There are several things guests can do to make sure the host is as appreciated as possible. If there is ever an opportunity, Mary Marshall, longtime owner of a second home in the Berkshires, said she finds it a very nice gesture when a guest offers to pay for a dinner out or to pay for dinner groceries at the market. While she made sure to say that she would not hold it against a guest if they did not offer, she always takes note when they do.
6. Be neat, be flexible, be inquisitive.
On the other hand, smaller tasks are necessary. Don’t leave your things around, clean up after yourself and if you spill or break something, clean it up, tell the host and offer to pay if there is damage done. Lastly, keep in mind that not all households function the same. Blais-Comeau notes that guests should adjust to hosts’ schedules and customs. She said a guest is remembered most fondly when “their flexibility in adapting to the home and lifestyle of the hosts” is as seamless as possible.
This is not to say that you are to suppress your needs as a guest. Blais-Comeau was enthusiastic when she said, “when in doubt, find out.” If you need something or are confused about something, find the host.
As Marshall insisted, she just wants “everyone to have a good time and not to worry.” She expects that her guests won’t know exactly how everything works, or that she won’t be completely aware of everyone’s dietary restrictions or their ability to swim, and she is there to help and accommodate.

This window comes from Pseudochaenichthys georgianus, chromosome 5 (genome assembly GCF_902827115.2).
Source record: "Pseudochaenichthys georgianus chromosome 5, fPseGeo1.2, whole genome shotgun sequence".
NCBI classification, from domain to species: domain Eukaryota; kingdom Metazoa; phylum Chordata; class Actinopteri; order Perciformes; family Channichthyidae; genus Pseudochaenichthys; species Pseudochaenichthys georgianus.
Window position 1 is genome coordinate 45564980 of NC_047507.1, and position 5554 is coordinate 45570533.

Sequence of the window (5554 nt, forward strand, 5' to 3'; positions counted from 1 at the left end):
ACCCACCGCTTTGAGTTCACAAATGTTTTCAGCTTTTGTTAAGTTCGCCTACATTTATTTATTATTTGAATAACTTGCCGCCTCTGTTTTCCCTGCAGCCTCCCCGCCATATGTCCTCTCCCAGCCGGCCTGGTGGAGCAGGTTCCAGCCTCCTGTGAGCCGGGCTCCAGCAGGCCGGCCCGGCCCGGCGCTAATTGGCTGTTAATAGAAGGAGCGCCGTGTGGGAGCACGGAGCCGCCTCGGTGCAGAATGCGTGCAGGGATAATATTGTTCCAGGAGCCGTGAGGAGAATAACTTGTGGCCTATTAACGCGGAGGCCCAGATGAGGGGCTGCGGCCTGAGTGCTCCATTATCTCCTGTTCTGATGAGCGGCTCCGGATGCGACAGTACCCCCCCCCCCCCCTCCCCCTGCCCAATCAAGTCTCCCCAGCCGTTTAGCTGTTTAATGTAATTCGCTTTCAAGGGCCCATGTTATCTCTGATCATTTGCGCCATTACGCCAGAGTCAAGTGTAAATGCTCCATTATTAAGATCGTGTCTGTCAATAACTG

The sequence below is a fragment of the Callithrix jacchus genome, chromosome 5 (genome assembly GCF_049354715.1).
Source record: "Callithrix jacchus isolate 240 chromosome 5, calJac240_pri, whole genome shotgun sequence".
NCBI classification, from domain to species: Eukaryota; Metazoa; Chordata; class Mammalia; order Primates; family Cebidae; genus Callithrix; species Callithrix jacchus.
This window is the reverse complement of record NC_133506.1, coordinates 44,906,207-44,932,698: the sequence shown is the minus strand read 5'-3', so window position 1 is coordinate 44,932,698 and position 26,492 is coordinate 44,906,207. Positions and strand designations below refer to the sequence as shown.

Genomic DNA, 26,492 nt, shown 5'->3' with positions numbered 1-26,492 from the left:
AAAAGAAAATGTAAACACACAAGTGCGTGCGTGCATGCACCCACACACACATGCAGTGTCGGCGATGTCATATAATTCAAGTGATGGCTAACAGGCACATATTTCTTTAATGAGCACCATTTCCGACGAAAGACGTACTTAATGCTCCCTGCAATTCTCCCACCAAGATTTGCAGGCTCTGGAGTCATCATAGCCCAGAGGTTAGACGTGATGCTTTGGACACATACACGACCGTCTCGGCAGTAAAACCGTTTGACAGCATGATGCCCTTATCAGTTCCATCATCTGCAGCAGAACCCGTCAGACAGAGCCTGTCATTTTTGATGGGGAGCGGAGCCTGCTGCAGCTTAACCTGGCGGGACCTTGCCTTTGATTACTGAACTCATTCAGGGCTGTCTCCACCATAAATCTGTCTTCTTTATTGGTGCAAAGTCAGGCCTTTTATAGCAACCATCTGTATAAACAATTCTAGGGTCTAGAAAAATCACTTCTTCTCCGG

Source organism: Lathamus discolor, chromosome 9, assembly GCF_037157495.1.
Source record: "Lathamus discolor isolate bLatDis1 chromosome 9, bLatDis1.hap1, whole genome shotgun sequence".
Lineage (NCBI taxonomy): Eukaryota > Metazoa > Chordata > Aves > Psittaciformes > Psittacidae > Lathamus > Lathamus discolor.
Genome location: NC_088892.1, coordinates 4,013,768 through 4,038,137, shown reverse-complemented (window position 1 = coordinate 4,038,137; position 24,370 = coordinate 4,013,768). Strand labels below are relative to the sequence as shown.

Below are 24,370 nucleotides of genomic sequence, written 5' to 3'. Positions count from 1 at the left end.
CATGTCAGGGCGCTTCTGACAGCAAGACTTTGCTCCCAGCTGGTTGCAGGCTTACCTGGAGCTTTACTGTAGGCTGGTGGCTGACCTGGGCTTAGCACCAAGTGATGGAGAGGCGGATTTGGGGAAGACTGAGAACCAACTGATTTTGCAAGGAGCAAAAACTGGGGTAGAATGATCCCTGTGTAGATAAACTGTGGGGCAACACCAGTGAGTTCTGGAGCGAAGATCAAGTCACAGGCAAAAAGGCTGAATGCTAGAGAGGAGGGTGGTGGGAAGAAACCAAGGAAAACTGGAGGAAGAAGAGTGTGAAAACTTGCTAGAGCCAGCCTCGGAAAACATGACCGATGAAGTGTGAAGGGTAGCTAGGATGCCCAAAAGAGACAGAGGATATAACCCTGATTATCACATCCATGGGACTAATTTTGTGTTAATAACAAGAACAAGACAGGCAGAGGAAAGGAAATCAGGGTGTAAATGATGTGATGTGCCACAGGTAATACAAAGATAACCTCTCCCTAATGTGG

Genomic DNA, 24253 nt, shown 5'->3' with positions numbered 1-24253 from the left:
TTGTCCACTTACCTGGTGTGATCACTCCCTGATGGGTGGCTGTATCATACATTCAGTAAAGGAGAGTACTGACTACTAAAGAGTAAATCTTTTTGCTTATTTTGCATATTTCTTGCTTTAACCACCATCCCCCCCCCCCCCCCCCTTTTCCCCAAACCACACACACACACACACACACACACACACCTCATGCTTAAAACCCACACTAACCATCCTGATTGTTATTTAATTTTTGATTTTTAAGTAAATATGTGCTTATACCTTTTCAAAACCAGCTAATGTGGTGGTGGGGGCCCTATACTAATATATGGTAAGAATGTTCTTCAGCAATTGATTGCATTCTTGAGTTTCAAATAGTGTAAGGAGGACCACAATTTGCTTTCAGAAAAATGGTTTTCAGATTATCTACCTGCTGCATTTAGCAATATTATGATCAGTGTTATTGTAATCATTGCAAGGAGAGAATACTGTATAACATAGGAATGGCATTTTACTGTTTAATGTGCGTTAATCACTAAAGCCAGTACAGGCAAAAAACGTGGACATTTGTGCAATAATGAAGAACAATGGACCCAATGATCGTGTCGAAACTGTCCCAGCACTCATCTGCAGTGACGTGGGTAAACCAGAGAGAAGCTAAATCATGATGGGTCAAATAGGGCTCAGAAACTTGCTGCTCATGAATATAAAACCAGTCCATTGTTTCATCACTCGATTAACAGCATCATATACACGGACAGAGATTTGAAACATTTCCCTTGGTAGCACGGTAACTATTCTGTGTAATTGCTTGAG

But it is important to recognize that some issues could go beyond the guests’ ability to pay and the host’s power to fix. Mr. Wallace recalls a Memorial Day Barbecue in a house he owned in Southampton in which the toilets backed up. He said the plumber noted, pointedly, that “NYC high-rise residents think you can flush anything.” Mary Marshall also touched on the topic of plumbing.
“It stuns me that anyone now thinks that you can put anything other than human natural waste in the toilet,” she said. “I would be really annoyed if someone flushed feminine products or anything like that.”
The lesson learned here is simple: following general protocols and assuming everything is delicate can prevent massive headaches for the host.
7. Leave no trace. Say thank you.
The most important part of being a guest comes at the end. Wallace, Marshall and Blais-Comeau, upon being asked what guests should do to wrap up the trip, all immediately said they must strip the bed. Marshall suggested that if clean sheets are made visible, guests should make the bed, even if they are not specifically asked to. Otherise, clean the space you occupied “as good or better than you found it,” said Blais-Comeau.
Once the bed is made, both Wallace and Blais-Cameau suggested that a hand-written thank-you note should be left on top alongside a gift if you have one. Marshall said she would expect a follow-up note.
Lastly, and arguably most importantly, leave on time. Both Wallace and Marshall agreed: “Two things smell after three days: fish and guests.”